In Toyota Times' first behind-the-wheel report, automotive analyst Shinya Yamamoto explains how to appreciate ever-better cars.
Toyota Times is produced by Toyota employees, and over the years we have penned many articles about President Akio Toyoda’s repeated calls to “make ever-better cars.” In one of our recent pieces, he urges employees to “be carmakers.”
The more we write such articles, the more we Toyota Times pencil-pushers start to worry.
Are we carmakers? How do we make cars? As these questions came up, a member who has been with the company for over two decades shared an honest confession.
“I still don’t know how to tell if I’m driving a good car or a bad one... but as a Toyota employee, it’s too embarrassing to admit that now.”
“Morita has only been here for two years, so there’s no shame in him asking. Maybe he can find out for us...”
That’s how this project came about.
With that, we invited automotive analyst Shinya Yamamoto, who can usually be found explaining the ins and outs at new model events, to teach us what to look for in a car.
[Part 1] Contents
03:08 Pre-drive savoring of the exterior: “There’s a reason why it looks cool”
10:17 Pre-drive savoring of the interior: “The first step to proper driving is...”
Reporter Kyonosuke Morita’s notes
In my two years at Toyota, through my reporting on Rally Japan and Super Taikyu, I’ve had many chances to see what President Akio Toyoda calls “making ever-better cars through motorsports.”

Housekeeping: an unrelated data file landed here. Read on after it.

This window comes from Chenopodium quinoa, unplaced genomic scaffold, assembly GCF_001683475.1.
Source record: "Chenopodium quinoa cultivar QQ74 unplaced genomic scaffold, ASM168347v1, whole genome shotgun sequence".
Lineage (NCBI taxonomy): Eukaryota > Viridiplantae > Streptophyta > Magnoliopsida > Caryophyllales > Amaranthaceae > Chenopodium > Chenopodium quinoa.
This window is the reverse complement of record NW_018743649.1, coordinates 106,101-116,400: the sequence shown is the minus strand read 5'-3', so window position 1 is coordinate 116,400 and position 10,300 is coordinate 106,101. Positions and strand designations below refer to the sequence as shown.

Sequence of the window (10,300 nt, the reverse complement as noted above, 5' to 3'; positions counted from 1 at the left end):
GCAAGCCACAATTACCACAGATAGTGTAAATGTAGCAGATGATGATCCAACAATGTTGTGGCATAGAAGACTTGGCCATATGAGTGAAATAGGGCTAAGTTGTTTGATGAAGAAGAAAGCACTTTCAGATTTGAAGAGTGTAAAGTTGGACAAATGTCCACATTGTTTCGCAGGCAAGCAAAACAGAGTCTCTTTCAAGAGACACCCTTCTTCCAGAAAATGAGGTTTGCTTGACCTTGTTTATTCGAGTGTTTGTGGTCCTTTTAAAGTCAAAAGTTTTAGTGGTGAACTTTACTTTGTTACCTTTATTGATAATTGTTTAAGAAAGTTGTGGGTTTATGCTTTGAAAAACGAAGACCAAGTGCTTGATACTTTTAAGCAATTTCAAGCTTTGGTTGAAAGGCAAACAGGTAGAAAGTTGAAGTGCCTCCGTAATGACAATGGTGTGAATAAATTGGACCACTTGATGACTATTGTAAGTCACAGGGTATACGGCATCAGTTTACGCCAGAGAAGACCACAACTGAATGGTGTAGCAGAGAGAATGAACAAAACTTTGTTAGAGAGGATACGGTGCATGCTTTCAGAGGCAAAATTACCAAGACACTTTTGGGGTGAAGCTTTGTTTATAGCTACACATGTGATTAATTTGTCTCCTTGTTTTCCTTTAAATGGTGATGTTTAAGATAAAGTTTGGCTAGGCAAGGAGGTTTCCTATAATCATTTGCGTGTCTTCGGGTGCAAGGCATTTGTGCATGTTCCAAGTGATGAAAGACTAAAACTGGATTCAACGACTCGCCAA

As I’ve gradually come to realize, it’s about breaking cars, fixing them, and making them better in the process.
But how is that progress reflected in production vehicles? How exactly have Toyota’s cars gotten better? To get to the essence of “ever-better cars,” I compared a Vitz and a Yaris, with a guiding hand from Shinya.
“Anyone can tell a good car from a bad one,” he assures me.
My initial worries—what if I couldn’t tell?—were completely dispelled. It turns out even I can feel the difference.
The way I look at, or rather, the way I “savor” cars has changed dramatically. When you know how to appreciate them properly, an attachment grows. Make sure to check out the video—no doubt you’ll find it useful and informative in choosing your next car or enjoying your car life!
For this project, we drove two cars, old and new, to find the good and the bad.
What’s important, however, is that both are products created by the combined efforts of the many people involved in car-making, representing the best they had to offer at the time.
The difference stems from their continued hard work to make cars “ever-better.”
In these two cars, I sensed the spirit of President Toyoda's call to “aim not for the best, but for better and better.”
What do you think Shinya, am I closer to being a carmaker? I’m certainly keen to learn more about the fascinating world of ever-better cars.